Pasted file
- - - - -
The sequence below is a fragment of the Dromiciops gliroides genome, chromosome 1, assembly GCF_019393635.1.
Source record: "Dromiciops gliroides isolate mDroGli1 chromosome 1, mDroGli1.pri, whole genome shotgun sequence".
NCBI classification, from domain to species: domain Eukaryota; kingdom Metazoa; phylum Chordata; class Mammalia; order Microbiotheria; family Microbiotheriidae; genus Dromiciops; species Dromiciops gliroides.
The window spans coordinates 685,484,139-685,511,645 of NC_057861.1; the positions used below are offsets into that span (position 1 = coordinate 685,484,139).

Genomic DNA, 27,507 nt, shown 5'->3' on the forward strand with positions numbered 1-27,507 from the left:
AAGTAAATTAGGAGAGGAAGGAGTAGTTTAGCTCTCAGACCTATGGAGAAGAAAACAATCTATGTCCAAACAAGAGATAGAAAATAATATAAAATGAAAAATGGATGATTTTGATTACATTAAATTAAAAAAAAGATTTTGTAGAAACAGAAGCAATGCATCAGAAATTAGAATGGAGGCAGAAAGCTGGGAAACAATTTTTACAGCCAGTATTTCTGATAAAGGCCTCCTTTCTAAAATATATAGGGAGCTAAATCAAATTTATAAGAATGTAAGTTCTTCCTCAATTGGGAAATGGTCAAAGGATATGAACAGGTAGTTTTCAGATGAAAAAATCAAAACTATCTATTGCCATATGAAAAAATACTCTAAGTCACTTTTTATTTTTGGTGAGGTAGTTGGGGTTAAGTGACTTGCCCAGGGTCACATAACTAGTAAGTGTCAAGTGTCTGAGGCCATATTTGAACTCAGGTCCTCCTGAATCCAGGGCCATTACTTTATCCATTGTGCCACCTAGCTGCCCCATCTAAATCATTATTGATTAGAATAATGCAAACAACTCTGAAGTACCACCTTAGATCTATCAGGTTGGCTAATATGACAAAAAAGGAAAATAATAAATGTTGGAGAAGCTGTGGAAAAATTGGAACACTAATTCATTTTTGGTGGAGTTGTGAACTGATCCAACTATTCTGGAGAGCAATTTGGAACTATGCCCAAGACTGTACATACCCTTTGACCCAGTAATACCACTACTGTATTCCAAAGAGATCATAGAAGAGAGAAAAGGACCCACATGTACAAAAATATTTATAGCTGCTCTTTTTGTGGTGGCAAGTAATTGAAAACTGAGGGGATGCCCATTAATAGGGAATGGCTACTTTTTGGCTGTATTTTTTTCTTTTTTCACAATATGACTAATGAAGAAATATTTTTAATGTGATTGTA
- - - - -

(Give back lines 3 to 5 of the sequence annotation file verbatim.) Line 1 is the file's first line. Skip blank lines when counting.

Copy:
NCBI classification, from domain to species: domain Eukaryota; kingdom Metazoa; phylum Chordata; class Mammalia; order Microbiotheria; family Microbiotheriidae; genus Dromiciops; species Dromiciops gliroides.
The window spans coordinates 685,484,139-685,511,645 of NC_057861.1; the positions used below are offsets into that span (position 1 = coordinate 685,484,139).

Genomic DNA, 27,507 nt, shown 5'->3' on the forward strand with positions numbered 1-27,507 from the left: